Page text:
The lack of ability to achieve compliance in a cloud environment is one of the main factors slowing or stopping enterprises from migrating to the cloud. But cloud advantages, specifically the significant flexibility, push more and more organizations to open up to the cloud and demand cloud security assurances from their cloud and service providers.
Cloud disaster recovery is 2013’s cloud poster child
One prime example for what seems to be a hot cloud trend in 2013 is cloud disaster recovery. The overwhelming cost of implementing and maintaining a live disaster recovery site, combined with the fact that cloud infrastructure is highly scalable and flexible (an enterprise may deploy its DR applications on a small virtual instance and automatically scale up once a disaster actually happens) will drive fast adoption of cloud disaster recovery in 2013. This is where cloud security kicks in. Sensitive and regulated data requires cloud security and compliance. But cloud security issues require a different approach.
The truth about cloud encryption, split-knowledge and key splitting
Data encryption is a critical requirement for cloud compliance, and most cloud providers are delivering data encryption in one form or another. Unfortunately, that’s far from enough. Cloud encryption provided by your cloud service is similar to leaving your safety deposit-box key with your banker – you lose control. Regulations such as PCI ,HIPAA and others, are relating to the issue of split-knowledge and require that regulated data will be secured by splitting a “secret” between at least two entities (for example the customer and the cloud provider). Going back to cloud encryption; the “secret” is the encryption keys which should somehow be split between the two parties securely.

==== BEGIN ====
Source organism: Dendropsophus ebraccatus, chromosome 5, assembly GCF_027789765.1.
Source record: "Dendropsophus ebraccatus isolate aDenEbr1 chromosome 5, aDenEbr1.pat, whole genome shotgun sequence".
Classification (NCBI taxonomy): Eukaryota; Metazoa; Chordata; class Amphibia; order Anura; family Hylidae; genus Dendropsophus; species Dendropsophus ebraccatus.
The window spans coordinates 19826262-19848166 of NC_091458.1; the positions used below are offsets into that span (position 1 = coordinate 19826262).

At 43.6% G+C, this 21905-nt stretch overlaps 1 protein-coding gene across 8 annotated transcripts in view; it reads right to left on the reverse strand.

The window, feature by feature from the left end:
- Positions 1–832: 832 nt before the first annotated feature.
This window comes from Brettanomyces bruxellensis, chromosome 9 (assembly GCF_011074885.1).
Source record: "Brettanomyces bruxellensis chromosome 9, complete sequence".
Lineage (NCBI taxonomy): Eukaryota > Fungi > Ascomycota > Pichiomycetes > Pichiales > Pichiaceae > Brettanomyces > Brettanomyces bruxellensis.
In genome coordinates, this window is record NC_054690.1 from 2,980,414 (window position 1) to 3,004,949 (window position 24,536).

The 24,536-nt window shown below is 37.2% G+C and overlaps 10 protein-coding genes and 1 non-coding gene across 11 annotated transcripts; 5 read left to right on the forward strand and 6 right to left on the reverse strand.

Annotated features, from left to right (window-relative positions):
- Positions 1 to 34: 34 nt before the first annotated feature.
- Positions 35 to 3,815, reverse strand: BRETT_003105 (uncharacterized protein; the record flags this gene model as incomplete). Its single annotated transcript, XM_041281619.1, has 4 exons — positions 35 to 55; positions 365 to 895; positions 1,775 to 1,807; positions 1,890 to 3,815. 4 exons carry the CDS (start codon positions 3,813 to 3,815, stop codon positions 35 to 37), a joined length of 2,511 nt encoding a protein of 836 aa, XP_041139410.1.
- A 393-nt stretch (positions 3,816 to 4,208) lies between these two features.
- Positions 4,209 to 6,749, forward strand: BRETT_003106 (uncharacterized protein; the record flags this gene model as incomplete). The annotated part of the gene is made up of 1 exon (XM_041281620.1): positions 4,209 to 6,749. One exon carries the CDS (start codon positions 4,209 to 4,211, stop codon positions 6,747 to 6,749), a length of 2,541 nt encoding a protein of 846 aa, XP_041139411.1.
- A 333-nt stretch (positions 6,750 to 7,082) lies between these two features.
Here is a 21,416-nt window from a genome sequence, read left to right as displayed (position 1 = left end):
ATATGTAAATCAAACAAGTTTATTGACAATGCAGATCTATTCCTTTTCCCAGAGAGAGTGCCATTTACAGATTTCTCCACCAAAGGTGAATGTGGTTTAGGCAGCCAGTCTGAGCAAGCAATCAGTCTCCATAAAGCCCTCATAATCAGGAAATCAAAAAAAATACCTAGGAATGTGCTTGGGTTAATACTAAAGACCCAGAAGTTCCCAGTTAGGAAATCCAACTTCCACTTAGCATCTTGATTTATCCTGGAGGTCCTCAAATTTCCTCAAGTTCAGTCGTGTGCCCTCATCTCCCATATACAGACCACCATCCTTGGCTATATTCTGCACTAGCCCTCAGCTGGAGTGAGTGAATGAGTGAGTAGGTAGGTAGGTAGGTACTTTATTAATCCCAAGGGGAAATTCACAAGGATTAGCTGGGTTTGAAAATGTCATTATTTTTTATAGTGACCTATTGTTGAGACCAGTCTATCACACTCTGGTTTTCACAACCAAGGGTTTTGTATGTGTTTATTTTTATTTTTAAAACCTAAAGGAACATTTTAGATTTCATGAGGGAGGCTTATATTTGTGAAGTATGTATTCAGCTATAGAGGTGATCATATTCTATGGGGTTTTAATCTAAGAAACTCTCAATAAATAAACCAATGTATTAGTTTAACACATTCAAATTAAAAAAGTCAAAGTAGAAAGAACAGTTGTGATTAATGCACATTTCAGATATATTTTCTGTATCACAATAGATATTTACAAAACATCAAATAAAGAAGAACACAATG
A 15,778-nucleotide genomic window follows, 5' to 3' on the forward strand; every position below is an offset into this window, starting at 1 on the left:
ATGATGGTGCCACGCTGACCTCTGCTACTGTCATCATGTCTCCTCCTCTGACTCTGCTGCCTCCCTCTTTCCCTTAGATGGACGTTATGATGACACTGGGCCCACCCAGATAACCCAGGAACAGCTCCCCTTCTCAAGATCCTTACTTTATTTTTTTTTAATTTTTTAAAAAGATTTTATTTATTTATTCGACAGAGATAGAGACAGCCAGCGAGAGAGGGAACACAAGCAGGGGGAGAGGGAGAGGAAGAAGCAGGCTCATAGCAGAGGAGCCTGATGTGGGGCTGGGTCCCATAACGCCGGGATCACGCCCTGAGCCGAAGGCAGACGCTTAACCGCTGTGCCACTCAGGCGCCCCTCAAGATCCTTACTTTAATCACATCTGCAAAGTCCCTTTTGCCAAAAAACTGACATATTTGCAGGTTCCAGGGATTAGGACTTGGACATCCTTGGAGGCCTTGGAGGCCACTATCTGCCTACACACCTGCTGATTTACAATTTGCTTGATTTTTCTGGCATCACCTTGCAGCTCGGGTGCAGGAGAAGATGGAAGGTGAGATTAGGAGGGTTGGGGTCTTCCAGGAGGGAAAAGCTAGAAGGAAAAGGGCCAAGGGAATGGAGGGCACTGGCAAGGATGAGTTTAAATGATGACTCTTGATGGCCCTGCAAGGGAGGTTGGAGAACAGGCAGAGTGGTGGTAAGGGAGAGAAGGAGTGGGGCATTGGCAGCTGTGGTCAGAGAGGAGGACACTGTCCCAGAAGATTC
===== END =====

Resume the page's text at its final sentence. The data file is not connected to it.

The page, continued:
Split-Key encryption is available today
Most encryption solution providers are still pitching yesterday’s pitch. They claim that key management cannot be done in-cloud, and requires an enterprise on-premise key management solution for true security. While such solution is indeed secure, it significantly reduces the cloud infrastructure flexibility, and forces an enterprise back to the data center with its key management server. But new cloud key-management technologies do exist. Porticor Cloud Security is one example.
Porticor’s Virtual Private Data system offers the convenience of cloud-based hosted key management without sacrificing trust by requiring someone else to manage the keys. Porticor uses split-key encryption technology, and simultaneously encrypts the key shares using homomorphic technology – even when they are in use, hence protecting the keys and guarantees they remain under customer control and are never exposed. To read more about Porticor click here for the white paper.